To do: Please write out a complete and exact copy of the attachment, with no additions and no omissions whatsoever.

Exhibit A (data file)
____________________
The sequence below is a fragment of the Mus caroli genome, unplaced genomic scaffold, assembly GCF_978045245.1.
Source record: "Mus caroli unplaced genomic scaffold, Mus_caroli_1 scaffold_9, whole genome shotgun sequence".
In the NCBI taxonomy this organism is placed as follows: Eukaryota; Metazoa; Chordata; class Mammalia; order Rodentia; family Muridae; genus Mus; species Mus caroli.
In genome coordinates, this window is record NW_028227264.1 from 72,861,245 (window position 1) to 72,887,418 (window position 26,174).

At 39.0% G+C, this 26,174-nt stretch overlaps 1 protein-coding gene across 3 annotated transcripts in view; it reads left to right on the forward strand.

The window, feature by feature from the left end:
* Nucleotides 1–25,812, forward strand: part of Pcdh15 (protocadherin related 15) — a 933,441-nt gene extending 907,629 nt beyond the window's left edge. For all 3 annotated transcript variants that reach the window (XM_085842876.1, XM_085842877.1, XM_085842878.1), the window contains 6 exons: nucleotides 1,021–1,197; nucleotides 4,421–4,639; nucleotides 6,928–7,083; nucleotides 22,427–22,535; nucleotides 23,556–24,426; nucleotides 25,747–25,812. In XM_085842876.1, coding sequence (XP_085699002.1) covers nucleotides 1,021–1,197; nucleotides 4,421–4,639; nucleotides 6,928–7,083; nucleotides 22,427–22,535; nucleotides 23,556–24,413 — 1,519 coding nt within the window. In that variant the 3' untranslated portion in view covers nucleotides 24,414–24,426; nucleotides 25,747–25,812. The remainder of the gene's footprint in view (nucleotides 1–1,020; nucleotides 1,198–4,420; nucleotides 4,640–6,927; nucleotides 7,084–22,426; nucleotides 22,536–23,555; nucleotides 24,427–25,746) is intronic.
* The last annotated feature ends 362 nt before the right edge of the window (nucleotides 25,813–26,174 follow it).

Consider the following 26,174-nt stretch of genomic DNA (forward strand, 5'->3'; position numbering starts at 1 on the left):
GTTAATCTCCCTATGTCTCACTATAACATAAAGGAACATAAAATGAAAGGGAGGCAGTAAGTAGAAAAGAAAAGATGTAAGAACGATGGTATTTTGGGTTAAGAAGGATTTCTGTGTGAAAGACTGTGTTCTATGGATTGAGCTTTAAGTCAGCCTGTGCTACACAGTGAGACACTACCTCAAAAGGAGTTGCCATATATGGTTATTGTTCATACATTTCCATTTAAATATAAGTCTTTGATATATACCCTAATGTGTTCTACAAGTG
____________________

The sequence below is a fragment of the Mus caroli genome, unplaced genomic scaffold, assembly GCF_978045245.1.
Source record: "Mus caroli unplaced genomic scaffold, Mus_caroli_1 scaffold_9, whole genome shotgun sequence".
In the NCBI taxonomy this organism is placed as follows: Eukaryota; Metazoa; Chordata; class Mammalia; order Rodentia; family Muridae; genus Mus; species Mus caroli.
In genome coordinates, this window is record NW_028227264.1 from 72,861,245 (window position 1) to 72,887,418 (window position 26,174).

At 39.0% G+C, this 26,174-nt stretch overlaps 1 protein-coding gene across 3 annotated transcripts in view; it reads left to right on the forward strand.

The window, feature by feature from the left end:
* Nucleotides 1–25,812, forward strand: part of Pcdh15 (protocadherin related 15) — a 933,441-nt gene extending 907,629 nt beyond the window's left edge. For all 3 annotated transcript variants that reach the window (XM_085842876.1, XM_085842877.1, XM_085842878.1), the window contains 6 exons: nucleotides 1,021–1,197; nucleotides 4,421–4,639; nucleotides 6,928–7,083; nucleotides 22,427–22,535; nucleotides 23,556–24,426; nucleotides 25,747–25,812. In XM_085842876.1, coding sequence (XP_085699002.1) covers nucleotides 1,021–1,197; nucleotides 4,421–4,639; nucleotides 6,928–7,083; nucleotides 22,427–22,535; nucleotides 23,556–24,413 — 1,519 coding nt within the window. In that variant the 3' untranslated portion in view covers nucleotides 24,414–24,426; nucleotides 25,747–25,812. The remainder of the gene's footprint in view (nucleotides 1–1,020; nucleotides 1,198–4,420; nucleotides 4,640–6,927; nucleotides 7,084–22,426; nucleotides 22,536–23,555; nucleotides 24,427–25,746) is intronic.
* The last annotated feature ends 362 nt before the right edge of the window (nucleotides 25,813–26,174 follow it).

Consider the following 26,174-nt stretch of genomic DNA (forward strand, 5'->3'; position numbering starts at 1 on the left):
GTTAATCTCCCTATGTCTCACTATAACATAAAGGAACATAAAATGAAAGGGAGGCAGTAAGTAGAAAAGAAAAGATGTAAGAACGATGGTATTTTGGGTTAAGAAGGATTTCTGTGTGAAAGACTGTGTTCTATGGATTGAGCTTTAAGTCAGCCTGTGCTACACAGTGAGACACTACCTCAAAAGGAGTTGCCATATATGGTTATTGTTCATACATTTCCATTTAAATATAAGTCTTTGATATATACCCTAATGTGTTCTACAAGTG